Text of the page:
The Roads to White Haven
Ulysses S. Grant National Historic Site
Men preparing a dirt road for macadamization
Although Gravois Road would not lose its importance as a main thoroughfare, the expansion of the Pacific Railroad greatly increased the ease and speed of travel to White Haven and neighboring communities. In 1872, Grant deeded an easement through his property to help establish the Carondelet Branch of the Pacific Railroad. In addition to the right-of-way, he also provided acreage near Gravois Road for a station that was named for the President.
Trains became the mainstay of passenger travel with small stations dotting the landscape.
Grant first traveled to White Haven on horseback down Gravois Road, then a dirt road stretching from St. Louis to Fenton. By 1854,
Location. 38° 33.125′ N, 90° 21.094′ W. Marker is near St. Louis, Missouri, in St. Louis County. Marker can be reached from Grant Road. Touch for map. Marker is at or near this postal address: 7400 Grant Road, Saint Louis MO 63123, United States of America. Touch for directions.
Other nearby markers. At least 8 other markers are within walking distance of this marker. Early Owners of the Farm (here, next to this marker); New Buildings for White Haven (here, next to this marker); Slaves Only (here, next to this marker); The White Haven Estate: Other Houses (here, next to this marker); The Working Farm (here, next to this marker); White Haven's Outbuildings (here, next to this marker); Green Haven? (here, next to this marker); Outbuildings / ~150 Years Ago—Colored Troops (within shouting distance of this marker). Touch for a list and map of all markers in St. Louis.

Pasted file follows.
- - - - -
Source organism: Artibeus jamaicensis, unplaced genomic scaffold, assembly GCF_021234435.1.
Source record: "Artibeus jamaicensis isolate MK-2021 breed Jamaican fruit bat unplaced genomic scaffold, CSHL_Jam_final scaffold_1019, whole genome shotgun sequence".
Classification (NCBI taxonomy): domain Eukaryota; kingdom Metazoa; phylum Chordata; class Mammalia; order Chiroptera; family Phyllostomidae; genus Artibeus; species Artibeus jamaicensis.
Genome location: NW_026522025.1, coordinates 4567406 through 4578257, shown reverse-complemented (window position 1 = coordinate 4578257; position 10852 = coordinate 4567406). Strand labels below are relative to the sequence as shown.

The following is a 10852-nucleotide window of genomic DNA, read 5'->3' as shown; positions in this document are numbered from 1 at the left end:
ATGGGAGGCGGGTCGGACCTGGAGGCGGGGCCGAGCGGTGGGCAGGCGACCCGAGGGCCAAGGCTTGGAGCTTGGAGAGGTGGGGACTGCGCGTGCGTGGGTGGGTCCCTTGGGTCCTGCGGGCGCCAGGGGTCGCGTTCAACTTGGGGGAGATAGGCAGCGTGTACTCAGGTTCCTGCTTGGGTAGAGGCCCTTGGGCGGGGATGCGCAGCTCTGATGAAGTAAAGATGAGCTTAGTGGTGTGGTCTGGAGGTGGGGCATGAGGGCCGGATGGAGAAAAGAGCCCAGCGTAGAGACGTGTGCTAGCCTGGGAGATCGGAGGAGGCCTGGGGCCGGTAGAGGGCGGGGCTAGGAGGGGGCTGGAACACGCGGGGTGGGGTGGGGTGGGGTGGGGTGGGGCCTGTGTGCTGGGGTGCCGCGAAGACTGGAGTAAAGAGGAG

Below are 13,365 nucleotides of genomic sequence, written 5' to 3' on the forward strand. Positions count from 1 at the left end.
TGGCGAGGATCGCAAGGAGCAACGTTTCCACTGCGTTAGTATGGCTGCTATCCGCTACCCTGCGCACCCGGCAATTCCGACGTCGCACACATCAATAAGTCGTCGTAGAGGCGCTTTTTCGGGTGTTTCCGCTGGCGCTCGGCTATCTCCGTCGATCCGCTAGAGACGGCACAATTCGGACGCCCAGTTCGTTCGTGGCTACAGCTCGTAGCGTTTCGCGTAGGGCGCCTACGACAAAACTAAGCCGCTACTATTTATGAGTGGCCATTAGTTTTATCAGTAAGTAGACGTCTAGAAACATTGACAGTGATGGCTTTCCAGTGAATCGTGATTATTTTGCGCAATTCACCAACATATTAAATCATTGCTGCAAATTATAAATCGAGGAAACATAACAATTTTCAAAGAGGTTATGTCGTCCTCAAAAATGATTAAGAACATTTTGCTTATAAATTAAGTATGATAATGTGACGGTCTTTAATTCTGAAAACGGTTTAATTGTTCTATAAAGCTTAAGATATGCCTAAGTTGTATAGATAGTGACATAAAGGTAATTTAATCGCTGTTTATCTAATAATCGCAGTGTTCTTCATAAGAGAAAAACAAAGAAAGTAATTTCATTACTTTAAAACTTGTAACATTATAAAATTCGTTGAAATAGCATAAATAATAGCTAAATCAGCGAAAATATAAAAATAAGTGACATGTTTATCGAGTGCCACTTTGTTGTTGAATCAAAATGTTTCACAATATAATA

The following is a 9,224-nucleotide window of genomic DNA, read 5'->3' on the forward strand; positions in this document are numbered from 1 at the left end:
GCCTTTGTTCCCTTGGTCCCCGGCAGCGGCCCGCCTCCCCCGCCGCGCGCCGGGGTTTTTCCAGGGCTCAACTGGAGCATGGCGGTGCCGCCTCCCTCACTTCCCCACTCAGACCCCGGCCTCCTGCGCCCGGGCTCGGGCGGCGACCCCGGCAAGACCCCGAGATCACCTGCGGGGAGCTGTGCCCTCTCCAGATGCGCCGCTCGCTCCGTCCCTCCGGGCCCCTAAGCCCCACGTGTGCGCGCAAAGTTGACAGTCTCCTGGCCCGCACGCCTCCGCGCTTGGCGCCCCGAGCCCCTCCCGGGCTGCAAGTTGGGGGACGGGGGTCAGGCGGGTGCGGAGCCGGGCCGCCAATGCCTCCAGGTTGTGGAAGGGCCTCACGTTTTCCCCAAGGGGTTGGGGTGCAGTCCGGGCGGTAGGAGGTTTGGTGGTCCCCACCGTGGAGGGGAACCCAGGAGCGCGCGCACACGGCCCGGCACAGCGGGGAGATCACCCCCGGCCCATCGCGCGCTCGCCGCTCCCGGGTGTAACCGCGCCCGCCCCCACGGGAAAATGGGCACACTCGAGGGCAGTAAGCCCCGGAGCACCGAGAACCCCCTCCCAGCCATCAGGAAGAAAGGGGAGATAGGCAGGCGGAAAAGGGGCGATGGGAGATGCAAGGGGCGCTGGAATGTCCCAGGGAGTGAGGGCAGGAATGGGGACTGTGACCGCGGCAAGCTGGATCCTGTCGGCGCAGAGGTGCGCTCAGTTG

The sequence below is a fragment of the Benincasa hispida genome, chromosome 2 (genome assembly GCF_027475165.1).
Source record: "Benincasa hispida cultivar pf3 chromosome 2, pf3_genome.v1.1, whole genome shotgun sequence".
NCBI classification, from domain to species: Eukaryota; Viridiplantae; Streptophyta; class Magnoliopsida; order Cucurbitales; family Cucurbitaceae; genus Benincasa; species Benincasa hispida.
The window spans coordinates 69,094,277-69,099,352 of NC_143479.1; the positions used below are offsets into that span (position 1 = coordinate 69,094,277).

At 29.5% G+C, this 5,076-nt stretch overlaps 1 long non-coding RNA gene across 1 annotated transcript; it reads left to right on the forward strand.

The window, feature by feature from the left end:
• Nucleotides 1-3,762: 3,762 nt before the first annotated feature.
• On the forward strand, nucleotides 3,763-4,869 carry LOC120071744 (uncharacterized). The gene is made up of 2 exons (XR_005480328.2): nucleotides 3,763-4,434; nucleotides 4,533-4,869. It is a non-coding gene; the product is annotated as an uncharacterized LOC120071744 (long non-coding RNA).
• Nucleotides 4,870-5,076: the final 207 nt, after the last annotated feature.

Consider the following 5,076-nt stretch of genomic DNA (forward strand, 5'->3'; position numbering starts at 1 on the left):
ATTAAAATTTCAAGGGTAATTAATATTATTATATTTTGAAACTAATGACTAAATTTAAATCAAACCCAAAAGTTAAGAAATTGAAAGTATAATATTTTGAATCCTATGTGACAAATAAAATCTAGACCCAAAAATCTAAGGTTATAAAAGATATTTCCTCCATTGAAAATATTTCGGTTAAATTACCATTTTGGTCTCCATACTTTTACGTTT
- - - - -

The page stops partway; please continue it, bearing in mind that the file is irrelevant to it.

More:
Categories. • Railroads & Streetcars • Roads & Vehicles •
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Credits. This page was last revised on October 16, 2018. This page originally submitted on September 3, 2012, by Bill Pfingsten of Bel Air, Maryland. This page has been viewed 392 times since then and 18 times this year. Last updated on October 15, 2018, by Devry Becker Jones of Washington, District of Columbia. Photos: 1, 2, 3. submitted on September 3, 2012, by Bill Pfingsten of Bel Air, Maryland.